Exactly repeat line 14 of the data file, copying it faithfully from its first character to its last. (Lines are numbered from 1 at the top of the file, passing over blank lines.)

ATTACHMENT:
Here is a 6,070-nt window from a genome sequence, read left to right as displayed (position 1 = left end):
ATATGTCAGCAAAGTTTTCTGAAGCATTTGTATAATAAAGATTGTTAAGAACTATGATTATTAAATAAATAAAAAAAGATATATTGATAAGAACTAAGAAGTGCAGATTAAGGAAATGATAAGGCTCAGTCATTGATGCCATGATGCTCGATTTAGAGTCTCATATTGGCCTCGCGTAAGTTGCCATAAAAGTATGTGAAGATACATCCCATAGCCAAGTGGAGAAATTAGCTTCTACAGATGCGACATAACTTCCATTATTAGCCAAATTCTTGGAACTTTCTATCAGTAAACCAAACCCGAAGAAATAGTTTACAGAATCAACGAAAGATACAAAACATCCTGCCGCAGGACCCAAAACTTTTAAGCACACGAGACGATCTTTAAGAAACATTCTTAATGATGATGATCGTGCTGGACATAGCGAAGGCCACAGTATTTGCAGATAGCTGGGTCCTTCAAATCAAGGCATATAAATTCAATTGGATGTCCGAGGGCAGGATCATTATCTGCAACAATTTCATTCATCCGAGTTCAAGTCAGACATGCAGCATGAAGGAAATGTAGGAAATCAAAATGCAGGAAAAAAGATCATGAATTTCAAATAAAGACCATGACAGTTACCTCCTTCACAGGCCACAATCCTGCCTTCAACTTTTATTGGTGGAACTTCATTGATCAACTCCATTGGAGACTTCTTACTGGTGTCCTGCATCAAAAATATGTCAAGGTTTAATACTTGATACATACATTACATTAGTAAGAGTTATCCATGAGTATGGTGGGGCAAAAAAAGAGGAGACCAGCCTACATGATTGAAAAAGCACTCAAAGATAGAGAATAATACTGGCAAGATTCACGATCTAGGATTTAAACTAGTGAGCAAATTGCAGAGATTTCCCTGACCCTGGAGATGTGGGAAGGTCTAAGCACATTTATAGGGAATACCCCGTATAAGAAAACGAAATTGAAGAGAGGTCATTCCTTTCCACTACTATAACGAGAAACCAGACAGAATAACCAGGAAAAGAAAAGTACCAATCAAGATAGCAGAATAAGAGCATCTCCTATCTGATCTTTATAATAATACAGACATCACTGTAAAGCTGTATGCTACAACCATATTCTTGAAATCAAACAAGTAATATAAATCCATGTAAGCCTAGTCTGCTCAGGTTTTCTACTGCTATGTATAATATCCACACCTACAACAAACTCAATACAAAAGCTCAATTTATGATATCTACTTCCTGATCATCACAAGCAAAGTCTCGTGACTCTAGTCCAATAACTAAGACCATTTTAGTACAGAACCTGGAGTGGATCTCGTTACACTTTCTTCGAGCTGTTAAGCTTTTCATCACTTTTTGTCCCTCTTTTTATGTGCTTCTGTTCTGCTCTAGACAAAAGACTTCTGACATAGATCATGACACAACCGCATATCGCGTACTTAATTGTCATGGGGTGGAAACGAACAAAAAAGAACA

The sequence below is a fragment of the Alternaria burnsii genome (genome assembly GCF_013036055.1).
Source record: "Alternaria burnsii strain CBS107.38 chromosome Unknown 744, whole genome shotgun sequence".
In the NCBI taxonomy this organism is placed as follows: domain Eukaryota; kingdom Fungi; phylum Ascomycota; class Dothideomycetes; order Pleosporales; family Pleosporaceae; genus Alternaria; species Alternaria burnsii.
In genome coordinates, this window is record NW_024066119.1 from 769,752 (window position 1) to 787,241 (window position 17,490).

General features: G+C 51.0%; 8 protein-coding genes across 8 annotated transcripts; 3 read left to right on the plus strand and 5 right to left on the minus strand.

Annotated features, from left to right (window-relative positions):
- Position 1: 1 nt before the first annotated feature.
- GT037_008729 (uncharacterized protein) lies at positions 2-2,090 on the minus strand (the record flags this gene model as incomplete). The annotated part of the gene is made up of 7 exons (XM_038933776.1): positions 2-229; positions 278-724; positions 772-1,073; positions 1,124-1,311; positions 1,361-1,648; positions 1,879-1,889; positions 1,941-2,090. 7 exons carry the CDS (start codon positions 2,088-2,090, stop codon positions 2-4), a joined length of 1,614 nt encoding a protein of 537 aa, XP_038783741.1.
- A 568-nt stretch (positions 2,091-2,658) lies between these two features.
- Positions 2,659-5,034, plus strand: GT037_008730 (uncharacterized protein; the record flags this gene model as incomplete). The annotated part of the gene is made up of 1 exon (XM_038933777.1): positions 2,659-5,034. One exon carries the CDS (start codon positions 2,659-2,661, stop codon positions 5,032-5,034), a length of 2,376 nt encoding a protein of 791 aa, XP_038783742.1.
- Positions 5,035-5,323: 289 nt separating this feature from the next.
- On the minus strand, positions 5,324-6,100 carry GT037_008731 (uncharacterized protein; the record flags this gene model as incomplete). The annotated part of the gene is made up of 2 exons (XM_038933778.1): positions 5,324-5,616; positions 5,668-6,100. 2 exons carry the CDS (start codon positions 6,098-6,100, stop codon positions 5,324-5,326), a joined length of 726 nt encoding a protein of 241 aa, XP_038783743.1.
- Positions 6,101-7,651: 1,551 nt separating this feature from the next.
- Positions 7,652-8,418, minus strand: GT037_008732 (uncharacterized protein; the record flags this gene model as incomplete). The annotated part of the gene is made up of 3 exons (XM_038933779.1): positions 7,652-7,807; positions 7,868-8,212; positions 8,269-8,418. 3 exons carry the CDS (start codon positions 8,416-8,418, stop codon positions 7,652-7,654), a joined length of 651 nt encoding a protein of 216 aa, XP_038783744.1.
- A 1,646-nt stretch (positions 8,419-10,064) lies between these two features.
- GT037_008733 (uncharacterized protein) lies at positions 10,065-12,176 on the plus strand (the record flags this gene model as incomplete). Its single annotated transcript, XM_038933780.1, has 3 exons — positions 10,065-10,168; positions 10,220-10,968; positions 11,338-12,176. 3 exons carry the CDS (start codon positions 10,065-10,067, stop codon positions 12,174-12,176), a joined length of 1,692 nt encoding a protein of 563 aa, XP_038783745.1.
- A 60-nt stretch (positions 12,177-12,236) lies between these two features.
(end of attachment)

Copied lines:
- On the minus strand, positions 5,324-6,100 carry GT037_008731 (uncharacterized protein; the record flags this gene model as incomplete). The annotated part of the gene is made up of 2 exons (XM_038933778.1): positions 5,324-5,616; positions 5,668-6,100. 2 exons carry the CDS (start codon positions 6,098-6,100, stop codon positions 5,324-5,326), a joined length of 726 nt encoding a protein of 241 aa, XP_038783743.1.